2D characters are, in a sense, perfect. Look at Cloud’s hair, not faltered by the mightiest of sword blows. He has what I call “Square Enix gel”, making his hair impervious to attacks and making it look cool to boot. What happens when someone tries to cosplay as Cloud without proper wig styling skills? People will unleash hell on him because he can’t maintain the perfect Cloud hairstyle. Now on to the lower parts (not “those”). The ideal anime character has a healthy body build, not too buff, not too skinny. Unless we’re talking American superheroes. If you want to cosplay as Cloud, you should have a rather buff build. That’s because he’s a warrior carrying a big-ass sword. But what if you’re just a teensy bit fat? Uh-oh, you should hit the gym and lose those pounds! No wonder people are so discouraged when it comes to cosplay: people put too high standards!
Or take any female character. They are depicted as angels of cuteness because of the “moe” storm. It’s a blessing a living human female has the cuteness and beauty of these 2D angels. But, we’re not all that lucky and we really like the character. So, we try as hard as we can to resemble the character. We have little control over our physique. Sometimes, you’re just a bit fat. And then you try cosplaying. And then you get hell rained down on you just because you cannot fulfill the expectations of the fans.
This is something you need to get used to when you get into cosplay. YOU know that it’s impossible to perfectly resemble an anime character. OTHER PEOPLE don’t know that. You’ll have a really hard time, especially if you’re ugly. You’ll need the patience of a saint to endure the hate comments on your Facebook and a will of steel to continue cosplaying.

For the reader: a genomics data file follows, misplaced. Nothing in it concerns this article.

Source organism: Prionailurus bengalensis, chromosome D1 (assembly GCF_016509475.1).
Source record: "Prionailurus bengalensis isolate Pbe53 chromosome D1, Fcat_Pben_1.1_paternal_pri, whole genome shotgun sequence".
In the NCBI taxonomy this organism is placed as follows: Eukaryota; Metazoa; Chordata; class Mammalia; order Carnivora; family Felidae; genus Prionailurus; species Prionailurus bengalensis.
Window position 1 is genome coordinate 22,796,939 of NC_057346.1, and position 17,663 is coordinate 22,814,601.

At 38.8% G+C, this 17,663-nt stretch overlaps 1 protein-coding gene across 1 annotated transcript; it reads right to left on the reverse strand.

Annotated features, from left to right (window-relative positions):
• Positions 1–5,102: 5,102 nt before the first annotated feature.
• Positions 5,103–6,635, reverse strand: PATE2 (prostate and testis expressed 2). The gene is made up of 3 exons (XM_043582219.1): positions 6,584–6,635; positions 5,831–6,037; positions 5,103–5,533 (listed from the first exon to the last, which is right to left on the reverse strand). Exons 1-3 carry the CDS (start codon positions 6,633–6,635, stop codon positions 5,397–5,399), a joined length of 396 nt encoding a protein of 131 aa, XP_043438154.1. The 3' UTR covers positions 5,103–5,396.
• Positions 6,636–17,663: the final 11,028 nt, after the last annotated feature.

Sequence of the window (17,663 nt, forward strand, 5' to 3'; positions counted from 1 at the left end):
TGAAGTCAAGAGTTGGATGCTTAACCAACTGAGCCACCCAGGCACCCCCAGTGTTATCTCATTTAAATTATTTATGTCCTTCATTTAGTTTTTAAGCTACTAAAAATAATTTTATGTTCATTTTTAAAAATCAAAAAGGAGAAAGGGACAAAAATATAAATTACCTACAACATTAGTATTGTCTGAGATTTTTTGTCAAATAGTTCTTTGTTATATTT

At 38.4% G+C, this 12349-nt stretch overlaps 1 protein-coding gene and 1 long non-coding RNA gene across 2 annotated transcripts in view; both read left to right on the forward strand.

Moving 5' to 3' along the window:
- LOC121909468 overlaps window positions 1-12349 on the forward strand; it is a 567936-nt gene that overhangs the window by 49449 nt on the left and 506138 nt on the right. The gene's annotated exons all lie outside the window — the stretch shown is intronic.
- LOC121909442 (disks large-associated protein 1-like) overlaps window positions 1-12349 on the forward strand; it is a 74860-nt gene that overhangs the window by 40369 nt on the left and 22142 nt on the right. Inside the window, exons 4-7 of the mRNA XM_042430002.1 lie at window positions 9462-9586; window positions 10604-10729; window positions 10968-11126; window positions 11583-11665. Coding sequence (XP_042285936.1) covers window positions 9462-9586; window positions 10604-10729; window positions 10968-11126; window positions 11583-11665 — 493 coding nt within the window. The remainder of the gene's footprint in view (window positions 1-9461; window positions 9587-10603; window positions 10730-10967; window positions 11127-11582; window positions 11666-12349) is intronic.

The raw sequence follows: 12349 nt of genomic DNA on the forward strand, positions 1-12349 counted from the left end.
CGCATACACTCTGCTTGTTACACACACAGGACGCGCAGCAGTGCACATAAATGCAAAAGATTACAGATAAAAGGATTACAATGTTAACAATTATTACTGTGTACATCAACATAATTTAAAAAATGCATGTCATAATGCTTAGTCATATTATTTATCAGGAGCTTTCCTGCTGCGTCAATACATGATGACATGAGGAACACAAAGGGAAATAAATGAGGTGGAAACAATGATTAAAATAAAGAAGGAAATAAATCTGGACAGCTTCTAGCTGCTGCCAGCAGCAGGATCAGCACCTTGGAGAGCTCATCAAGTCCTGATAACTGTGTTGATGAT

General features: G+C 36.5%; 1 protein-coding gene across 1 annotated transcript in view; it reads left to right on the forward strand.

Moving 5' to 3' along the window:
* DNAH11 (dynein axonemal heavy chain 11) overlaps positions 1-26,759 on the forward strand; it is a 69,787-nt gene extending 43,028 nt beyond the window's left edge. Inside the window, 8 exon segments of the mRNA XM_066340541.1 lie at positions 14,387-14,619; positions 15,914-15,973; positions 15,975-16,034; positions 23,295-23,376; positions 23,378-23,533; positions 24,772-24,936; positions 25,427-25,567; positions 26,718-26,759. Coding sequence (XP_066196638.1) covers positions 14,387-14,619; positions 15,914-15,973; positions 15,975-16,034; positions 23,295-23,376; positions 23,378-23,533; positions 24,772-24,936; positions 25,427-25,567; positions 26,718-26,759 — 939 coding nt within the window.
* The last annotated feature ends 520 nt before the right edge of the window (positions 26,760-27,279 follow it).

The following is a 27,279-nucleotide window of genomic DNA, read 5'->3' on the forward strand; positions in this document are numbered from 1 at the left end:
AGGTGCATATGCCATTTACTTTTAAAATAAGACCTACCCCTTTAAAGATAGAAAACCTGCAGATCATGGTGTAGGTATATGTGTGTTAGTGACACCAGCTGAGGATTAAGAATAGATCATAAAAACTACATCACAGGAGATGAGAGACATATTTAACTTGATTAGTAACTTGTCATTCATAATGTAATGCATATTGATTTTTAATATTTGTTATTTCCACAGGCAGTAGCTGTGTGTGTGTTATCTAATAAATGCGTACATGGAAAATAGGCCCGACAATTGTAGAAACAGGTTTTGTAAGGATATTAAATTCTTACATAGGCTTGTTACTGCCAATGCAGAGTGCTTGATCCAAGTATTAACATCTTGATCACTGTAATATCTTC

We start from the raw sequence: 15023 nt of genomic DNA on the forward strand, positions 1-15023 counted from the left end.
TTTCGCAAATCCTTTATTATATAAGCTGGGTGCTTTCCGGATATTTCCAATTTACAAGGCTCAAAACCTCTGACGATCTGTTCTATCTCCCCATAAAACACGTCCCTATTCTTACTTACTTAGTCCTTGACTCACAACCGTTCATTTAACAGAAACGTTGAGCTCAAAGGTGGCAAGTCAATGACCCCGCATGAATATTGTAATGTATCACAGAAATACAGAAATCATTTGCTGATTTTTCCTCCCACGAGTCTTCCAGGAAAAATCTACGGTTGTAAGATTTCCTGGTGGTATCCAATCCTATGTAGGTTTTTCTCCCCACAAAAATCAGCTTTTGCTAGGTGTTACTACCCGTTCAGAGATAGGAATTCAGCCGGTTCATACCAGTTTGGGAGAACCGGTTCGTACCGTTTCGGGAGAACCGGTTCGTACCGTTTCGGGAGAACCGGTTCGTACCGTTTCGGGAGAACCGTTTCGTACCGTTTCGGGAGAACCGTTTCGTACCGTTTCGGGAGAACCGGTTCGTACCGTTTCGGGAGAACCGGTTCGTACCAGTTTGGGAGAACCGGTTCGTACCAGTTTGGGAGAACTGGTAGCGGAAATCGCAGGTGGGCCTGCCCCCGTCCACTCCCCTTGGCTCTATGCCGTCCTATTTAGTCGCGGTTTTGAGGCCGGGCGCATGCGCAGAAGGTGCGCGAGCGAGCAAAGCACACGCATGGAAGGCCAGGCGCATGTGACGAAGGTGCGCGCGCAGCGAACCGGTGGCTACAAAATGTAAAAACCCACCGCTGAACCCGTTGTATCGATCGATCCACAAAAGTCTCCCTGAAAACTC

Reality #4: Cosplay is not for everyone
It’s just like how some study programs are for a select few and how some hobbies are attractive to a certain group of people. Cosplay is the same: you think it’s for everyone, but it’s actually not. This is why cosplay works for some and not for others.
I’m talking about knowing yourself. You know and you clearly realize that you are fat, dark-skinned, and ugly yet you still wish to cosplay as a glorious hunk like Squall (FF8) or a sexy angel like Stocking (PSG). Then, you get into costume. the you make an appearance at cons. When you get there, you feel broken because people speak in hushed voices. You walk past them, catching one sentence, “She looks so terrible in that!” Then you get all worked up, defending yourself, saying that you have every right to cosplay as your favorite character. Once you get home, you sulk in the corner of the room, ignoring the countless pings coming out of your laptop. The hate comments, telling you to go fuck a cactus for ruining a character.
You have two ways out, assuming you don’t want to alter your physique by means of plastic surgery.
You could embrace reality. Recognize your own limitations. You are clearly not suited for cosplay. You should find another hobby where you’ll be appreciated and enjoy a genuinely good time, perhaps sewing or online gaming.
Or you could continue, being the blockhead you are. You continue donning that Stocking costume and appearing at cons. You keep getting negative comments. But you decide you shrug them off, saying that “haters gonna hate”. You continue this vicious routine.